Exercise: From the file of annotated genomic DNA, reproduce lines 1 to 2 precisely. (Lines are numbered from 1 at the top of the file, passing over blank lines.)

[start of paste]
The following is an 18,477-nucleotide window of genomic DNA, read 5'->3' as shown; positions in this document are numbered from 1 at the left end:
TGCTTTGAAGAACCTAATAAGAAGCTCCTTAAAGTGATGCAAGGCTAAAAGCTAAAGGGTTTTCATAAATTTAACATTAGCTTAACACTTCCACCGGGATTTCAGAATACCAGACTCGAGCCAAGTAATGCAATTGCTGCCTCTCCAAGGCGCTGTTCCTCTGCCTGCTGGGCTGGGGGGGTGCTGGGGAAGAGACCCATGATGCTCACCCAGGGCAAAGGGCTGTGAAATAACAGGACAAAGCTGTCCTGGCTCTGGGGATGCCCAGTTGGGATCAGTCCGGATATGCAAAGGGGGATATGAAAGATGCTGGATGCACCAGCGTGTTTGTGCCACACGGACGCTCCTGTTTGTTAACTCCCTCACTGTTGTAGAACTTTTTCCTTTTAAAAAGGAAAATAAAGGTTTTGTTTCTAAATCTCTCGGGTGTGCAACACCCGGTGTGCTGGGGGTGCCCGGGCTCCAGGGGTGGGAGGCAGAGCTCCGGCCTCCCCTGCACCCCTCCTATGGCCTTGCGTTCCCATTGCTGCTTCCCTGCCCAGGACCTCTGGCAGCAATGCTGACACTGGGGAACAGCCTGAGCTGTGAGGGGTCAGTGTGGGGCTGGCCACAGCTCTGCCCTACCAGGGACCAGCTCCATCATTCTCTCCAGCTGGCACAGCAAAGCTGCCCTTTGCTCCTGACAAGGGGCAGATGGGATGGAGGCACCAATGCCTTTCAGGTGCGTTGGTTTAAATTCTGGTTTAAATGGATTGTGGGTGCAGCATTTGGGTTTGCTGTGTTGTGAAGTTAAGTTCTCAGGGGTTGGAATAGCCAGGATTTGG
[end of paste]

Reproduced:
The following is an 18,477-nucleotide window of genomic DNA, read 5'->3' as shown; positions in this document are numbered from 1 at the left end:
TGCTTTGAAGAACCTAATAAGAAGCTCCTTAAAGTGATGCAAGGCTAAAAGCTAAAGGGTTTTCATAAATTTAACATTAGCTTAACACTTCCACCGGGATTTCAGAATACCAGACTCGAGCCAAGTAATGCAATTGCTGCCTCTCCAAGGCGCTGTTCCTCTGCCTGCTGGGCTGGGGGGGTGCTGGGGAAGAGACCCATGATGCTCACCCAGGGCAAAGGGCTGTGAAATAACAGGACAAAGCTGTCCTGGCTCTGGGGATGCCCAGTTGGGATCAGTCCGGATATGCAAAGGGGGATATGAAAGATGCTGGATGCACCAGCGTGTTTGTGCCACACGGACGCTCCTGTTTGTTAACTCCCTCACTGTTGTAGAACTTTTTCCTTTTAAAAAGGAAAATAAAGGTTTTGTTTCTAAATCTCTCGGGTGTGCAACACCCGGTGTGCTGGGGGTGCCCGGGCTCCAGGGGTGGGAGGCAGAGCTCCGGCCTCCCCTGCACCCCTCCTATGGCCTTGCGTTCCCATTGCTGCTTCCCTGCCCAGGACCTCTGGCAGCAATGCTGACACTGGGGAACAGCCTGAGCTGTGAGGGGTCAGTGTGGGGCTGGCCACAGCTCTGCCCTACCAGGGACCAGCTCCATCATTCTCTCCAGCTGGCACAGCAAAGCTGCCCTTTGCTCCTGACAAGGGGCAGATGGGATGGAGGCACCAATGCCTTTCAGGTGCGTTGGTTTAAATTCTGGTTTAAATGGATTGTGGGTGCAGCATTTGGGTTTGCTGTGTTGTGAAGTTAAGTTCTCAGGGGTTGGAATAGCCAGGATTTGG